Monday, September 17, 2012

Our Adventures In Lacto Fermenting EVERYTHING

Beet & Carrot Salad
I'll be the first to admit, that I'm a perfectionist.  Sometimes, I'm even a purist, meaning...  I'm just not going to do it, if I can't do it "right".  My idea of right is my "right".  My right is formed by the books I've read, the people I've talked to and the direction of the Holy Spirit and my husband.  

We have had an abundance of fresh produce this summer and let's be honest.  We can only eat so many fresh tomatoes.  I will deny writing this come mid February.  

In my quest to put up food for the winter AND maintain the healthfulness of fresh food, I've stumbled across lacto fermentation.  It's the exact same principle as making traditional sauerkraut.  Chop up all your veggies, say in corn salsa, put it in a jar, add salt and/or whey and cap it up.  Watch the chemistry.  Within 12 hours, major biological activity.  Bubbles, bubbles, bubbles...  In about 3 - 7 days, it is ready for cold storage. The whole process is amazing to me and very nourishing and fulfilling.

Don't bother looking into FDA or USDA approval.  But then, the more I know about those two governmental agencies, the more I disregard their "wisdom".  For more info on that, read Seeds of Deception by Jeffrey M Smith and Folks, This Ain't Normal by Joel Salatin.  

The nine most terrifying words in the English language are, 'I'm from the government and I'm here to help.'   Ronald Reagan  40th president of US (1911 - 2004)

I look at more traditional wisdom from the "old world" rather than modern day researchers and government reports.  That means we eat real butter, drink raw milk, avoid immunizations and sometimes eat with dirt on our hands.  AND we lacto ferment.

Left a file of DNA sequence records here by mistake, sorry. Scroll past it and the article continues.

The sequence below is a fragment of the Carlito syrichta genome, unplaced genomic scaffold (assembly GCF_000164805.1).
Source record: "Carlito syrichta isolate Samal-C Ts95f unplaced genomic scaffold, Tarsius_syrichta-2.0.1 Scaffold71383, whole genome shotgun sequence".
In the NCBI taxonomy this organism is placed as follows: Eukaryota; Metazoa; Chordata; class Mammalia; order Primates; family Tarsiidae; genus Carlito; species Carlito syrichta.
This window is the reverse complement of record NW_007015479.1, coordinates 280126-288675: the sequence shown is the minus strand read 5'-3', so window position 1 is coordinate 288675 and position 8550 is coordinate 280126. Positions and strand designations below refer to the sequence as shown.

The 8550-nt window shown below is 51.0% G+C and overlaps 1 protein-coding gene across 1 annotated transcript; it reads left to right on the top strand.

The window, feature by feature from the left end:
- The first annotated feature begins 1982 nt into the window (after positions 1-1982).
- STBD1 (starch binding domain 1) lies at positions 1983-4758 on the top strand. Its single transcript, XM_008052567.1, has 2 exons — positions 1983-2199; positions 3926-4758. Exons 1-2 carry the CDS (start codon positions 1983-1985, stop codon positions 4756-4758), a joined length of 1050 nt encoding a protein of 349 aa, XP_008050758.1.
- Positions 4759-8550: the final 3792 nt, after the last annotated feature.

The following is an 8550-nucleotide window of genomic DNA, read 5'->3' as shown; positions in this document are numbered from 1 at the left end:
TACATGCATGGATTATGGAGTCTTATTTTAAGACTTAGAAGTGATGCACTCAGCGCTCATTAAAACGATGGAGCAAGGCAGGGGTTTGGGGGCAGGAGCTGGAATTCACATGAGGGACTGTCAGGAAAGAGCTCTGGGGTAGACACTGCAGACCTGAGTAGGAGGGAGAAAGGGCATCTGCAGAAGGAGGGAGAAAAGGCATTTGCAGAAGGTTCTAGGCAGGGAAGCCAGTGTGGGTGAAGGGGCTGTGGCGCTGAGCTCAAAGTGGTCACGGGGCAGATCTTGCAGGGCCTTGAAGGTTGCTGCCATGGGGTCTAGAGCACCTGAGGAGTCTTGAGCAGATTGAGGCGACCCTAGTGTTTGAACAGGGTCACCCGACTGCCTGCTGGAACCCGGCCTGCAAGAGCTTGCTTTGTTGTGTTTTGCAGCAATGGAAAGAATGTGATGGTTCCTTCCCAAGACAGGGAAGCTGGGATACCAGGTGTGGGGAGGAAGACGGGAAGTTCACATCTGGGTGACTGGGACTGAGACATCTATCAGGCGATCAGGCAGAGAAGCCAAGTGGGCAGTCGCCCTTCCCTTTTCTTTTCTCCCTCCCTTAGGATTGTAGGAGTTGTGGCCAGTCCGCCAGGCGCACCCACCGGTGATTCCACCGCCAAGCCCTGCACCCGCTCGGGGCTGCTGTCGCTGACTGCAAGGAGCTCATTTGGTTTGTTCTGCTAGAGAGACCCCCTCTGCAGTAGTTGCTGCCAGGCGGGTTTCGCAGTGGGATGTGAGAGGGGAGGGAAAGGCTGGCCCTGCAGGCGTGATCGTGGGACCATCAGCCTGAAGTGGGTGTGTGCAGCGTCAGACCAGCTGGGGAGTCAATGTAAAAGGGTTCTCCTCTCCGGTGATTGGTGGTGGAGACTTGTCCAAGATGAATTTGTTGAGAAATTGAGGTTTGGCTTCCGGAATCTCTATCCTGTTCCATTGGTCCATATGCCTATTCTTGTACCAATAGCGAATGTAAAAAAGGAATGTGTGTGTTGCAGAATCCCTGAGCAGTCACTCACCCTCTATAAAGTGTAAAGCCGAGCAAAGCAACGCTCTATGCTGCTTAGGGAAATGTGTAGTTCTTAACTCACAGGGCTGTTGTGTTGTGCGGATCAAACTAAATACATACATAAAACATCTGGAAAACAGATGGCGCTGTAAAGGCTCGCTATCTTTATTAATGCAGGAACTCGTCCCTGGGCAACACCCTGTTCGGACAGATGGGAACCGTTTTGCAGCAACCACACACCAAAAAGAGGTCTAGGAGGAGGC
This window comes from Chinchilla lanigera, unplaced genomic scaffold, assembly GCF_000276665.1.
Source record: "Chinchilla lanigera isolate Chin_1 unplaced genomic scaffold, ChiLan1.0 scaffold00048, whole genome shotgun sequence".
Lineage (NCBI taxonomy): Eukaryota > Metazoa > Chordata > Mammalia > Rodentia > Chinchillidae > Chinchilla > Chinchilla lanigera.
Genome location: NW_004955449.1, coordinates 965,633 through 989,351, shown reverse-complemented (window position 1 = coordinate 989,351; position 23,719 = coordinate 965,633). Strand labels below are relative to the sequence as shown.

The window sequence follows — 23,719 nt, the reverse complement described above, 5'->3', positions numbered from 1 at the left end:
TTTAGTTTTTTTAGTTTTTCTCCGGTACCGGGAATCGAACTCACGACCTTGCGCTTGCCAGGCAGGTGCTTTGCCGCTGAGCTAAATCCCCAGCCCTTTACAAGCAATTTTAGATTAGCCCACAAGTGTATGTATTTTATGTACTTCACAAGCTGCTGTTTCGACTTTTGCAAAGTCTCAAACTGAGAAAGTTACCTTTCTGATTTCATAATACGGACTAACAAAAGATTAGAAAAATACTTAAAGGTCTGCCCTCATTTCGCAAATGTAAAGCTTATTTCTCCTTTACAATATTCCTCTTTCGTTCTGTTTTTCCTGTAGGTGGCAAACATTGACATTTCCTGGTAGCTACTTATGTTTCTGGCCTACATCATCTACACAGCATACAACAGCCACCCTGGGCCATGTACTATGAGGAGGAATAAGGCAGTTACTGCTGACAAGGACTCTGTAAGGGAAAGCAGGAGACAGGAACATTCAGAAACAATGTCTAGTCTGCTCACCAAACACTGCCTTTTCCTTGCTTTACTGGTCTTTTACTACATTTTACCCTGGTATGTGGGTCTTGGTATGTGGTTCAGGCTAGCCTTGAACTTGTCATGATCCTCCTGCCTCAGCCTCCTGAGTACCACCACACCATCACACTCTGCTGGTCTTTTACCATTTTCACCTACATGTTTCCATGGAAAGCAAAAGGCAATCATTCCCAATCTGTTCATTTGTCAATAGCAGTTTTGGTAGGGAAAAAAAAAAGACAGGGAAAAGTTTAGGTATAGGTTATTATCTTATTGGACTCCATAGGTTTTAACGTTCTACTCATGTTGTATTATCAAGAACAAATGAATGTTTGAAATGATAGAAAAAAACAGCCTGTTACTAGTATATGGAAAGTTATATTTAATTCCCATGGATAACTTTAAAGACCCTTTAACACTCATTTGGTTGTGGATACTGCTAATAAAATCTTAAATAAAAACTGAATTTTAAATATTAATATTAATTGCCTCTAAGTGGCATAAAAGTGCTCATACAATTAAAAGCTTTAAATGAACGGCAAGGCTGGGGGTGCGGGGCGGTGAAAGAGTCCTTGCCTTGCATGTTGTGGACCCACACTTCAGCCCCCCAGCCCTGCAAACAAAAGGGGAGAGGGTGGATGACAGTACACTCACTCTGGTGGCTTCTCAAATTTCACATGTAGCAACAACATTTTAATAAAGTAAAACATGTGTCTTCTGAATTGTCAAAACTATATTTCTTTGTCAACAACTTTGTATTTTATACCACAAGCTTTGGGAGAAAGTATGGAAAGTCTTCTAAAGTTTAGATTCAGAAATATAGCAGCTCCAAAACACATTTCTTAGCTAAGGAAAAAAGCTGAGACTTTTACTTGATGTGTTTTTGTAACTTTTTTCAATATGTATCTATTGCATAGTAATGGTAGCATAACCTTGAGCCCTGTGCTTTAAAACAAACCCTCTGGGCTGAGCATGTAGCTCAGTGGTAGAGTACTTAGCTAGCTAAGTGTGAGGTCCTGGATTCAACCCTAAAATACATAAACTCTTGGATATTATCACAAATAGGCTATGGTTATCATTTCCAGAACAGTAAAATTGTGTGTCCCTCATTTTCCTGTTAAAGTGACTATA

This year, we've fermented beets, cucumbers, cabbage, tomato sauce, corn salsa and hot peppers.  Today, we'll be doing cortido (Latin American Sauerkraut) aka hot sauerkraut.  Some of them have turned out fabulous.  My boys love the hot peppers.  I put lemon in my beets and they now have an overwhelmingly lemony flavor.  I usually LOVE lemons, but not in that, not so much.  Cucumbers are a delicate fruit.  Too much fermentation and the lactic acid eats up the insides, turning them to mush.  Not so appetizing.  

But, the joy is in the journey, right?  The trials and mistakes teach us and give us wisdom. 

A word about the perfectionist thing...  We're all on this journey together.  We learn from one another and challenge one another.  

Because Jesus is my Lord, I desire my whole life to be a reflection of Him and my body to be a living sacrifice (Romans 12).  Because of that, I am on a journey to improve my health.  I'm on this journey to grow strong, healthy children.  It is important!

10 years ago, I was standing in the kitchen at the doctor's office I worked at eating a row of Oreos.  5 years ago, I was spending $4 a box on Kashi cereal because it was labeled Organic.  2 years ago, we put in a garden.  1 year ago, we starting avoiding all things processed except for Mrs Braggs products.  This year, we started lacto fermenting AND I had a bowl of Breyer's Neopolitan ice cream last night.  It's not about perfectionism.  

Please don't worry if you just ate a Swiss Cake Roll or haven't planted a garden.  Visit our local farmer's market and pick up some locally grown, organic produce.  Stop at that road side stand.  Spend a little more on food and less on entertainment.  Just be on the journey of seeking and following Christ and allow Him to lead you.  It's an amazing ride!

In His Grip,
Daniel and Laura